High Court seeks European ruling on recapitalisation of Irish Life and PermanentFriday 15 August 2014 14.18
The High Court is to seek a preliminary ruling from the European Court of Justice on a law used by the State to facilitate the €4 billion recapitalisation of Permanent TSB.
Shareholders of Irish Life and Permanent Group Holdings (ILPGH) challenged the constitutionality of laws permitting the Minister for Finance to inject the money into the bank in 2011.
In her ruling today, Ms Justice Iseult O'Malley said the High Court was not in a position to say definitely whether the "Court of Justice would resile from, qualify or affirm" the law as outlined on the Credit Institutions (Stabilisation) Act used by the Minster.
Piotr Skoczylas, his company Scotchstone Capital Fund, Gerard Dowling and Padraig McManus have challenged the 2011 direction of the Minister to inject €2.7 billion into the former Irish Life & Permanent, which is now Permanent TSB.
Ms Justice O'Malley said from 2008 onwards Irish Life and Permanent, along with other banks, became increasingly reliant upon State and EU financial support and by late 2010 it was apparent that there was a serious threat to the financial stability of the State.
She said this was partly due to the State's commitments to the banks. The State's guarantees in respect of ILP amounted to €26 billion.
The Judge said in entering into the Programme of Support in November 2010, the Irish State entered into binding legal commitments to the European Commission, the European Central Bank and the International Monetary Fund, including a commitment to recapitalise viable Irish banks.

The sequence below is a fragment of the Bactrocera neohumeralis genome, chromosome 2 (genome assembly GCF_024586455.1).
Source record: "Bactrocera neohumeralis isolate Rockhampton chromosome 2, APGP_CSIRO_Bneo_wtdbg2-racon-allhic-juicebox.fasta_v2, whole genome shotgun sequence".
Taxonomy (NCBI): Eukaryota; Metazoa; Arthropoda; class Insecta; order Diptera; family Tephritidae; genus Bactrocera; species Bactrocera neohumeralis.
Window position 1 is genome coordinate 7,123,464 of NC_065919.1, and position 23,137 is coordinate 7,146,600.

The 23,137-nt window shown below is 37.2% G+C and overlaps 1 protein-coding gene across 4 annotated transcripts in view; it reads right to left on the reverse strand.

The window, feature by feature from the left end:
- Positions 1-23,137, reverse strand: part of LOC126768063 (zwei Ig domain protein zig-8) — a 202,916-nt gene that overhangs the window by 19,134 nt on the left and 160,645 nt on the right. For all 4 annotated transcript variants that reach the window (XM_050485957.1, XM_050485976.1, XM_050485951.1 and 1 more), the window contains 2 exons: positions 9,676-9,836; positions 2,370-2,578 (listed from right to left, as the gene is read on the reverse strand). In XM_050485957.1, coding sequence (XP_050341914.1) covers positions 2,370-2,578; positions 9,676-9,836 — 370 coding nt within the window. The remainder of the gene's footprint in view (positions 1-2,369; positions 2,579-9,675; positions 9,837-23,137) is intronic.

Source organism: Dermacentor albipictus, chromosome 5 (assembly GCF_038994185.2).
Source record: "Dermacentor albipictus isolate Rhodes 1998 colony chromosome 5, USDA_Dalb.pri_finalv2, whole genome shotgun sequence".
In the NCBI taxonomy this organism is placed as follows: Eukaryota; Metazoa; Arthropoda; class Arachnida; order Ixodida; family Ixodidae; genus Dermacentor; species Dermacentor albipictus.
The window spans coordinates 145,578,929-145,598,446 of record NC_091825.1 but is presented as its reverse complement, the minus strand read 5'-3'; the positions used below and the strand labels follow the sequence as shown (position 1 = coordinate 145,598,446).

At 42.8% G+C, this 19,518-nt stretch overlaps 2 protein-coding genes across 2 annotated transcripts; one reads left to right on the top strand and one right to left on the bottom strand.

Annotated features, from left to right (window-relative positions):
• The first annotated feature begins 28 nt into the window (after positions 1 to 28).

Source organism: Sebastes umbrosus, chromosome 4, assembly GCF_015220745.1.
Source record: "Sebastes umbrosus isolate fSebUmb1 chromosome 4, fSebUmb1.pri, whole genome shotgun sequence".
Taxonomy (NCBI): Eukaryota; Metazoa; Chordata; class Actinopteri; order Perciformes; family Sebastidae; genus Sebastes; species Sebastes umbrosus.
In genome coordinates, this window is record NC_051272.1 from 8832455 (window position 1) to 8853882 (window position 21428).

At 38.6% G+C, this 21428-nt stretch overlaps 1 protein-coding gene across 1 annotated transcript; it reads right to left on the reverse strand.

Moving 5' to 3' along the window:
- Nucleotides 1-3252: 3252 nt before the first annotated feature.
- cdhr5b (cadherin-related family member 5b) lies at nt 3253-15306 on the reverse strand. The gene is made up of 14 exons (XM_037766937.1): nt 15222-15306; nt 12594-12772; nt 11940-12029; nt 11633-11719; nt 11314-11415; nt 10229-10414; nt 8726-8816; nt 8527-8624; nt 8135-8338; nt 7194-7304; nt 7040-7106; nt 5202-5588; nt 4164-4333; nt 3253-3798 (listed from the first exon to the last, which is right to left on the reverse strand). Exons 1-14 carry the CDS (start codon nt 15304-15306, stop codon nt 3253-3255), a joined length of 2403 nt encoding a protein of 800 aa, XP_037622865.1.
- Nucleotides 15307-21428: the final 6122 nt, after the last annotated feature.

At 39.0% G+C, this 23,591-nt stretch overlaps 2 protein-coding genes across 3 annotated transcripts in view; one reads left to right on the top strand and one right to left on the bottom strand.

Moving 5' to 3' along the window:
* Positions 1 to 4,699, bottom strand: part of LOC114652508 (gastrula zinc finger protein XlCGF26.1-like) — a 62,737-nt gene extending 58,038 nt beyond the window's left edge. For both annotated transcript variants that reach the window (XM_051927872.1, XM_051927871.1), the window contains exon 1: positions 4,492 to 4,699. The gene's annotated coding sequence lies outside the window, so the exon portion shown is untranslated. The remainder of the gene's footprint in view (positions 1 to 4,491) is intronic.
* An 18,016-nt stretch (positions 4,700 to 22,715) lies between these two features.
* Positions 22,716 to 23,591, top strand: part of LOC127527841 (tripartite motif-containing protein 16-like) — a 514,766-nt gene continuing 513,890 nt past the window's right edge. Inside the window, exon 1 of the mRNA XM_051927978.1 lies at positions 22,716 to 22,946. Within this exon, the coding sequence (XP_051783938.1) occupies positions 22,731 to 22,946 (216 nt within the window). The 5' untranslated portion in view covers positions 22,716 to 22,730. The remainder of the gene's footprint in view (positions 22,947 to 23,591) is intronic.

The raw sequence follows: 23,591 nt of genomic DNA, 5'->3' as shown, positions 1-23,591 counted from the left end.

The Governor of the Central Bank then directed ILP to raise regulatory capital of €4 billion.
Ms Justice O Malley said on the balance of probabilities this money could not have been raised from private investors or existing shareholders.
She continued "on the balance of probabilities, failure to recapitalise by the deadlines would have led to the failure of the bank".
She said this would probably have worsened the threat to the financial stability of other member states and of the European Union.
She said the decision by the State to invest in the recapitalisation had been made "in fulfillment of its legal obligations and in the interests of the State's financial system, the citizens of the State and the citizens of the European Union".
She said there was no breach of duty to the court on the part of the Minister or his legal representative in the making of the application.
One result of the order was that the Minister obtained 99.2% of the issued shares of Irish life and Permanent Group Holdings.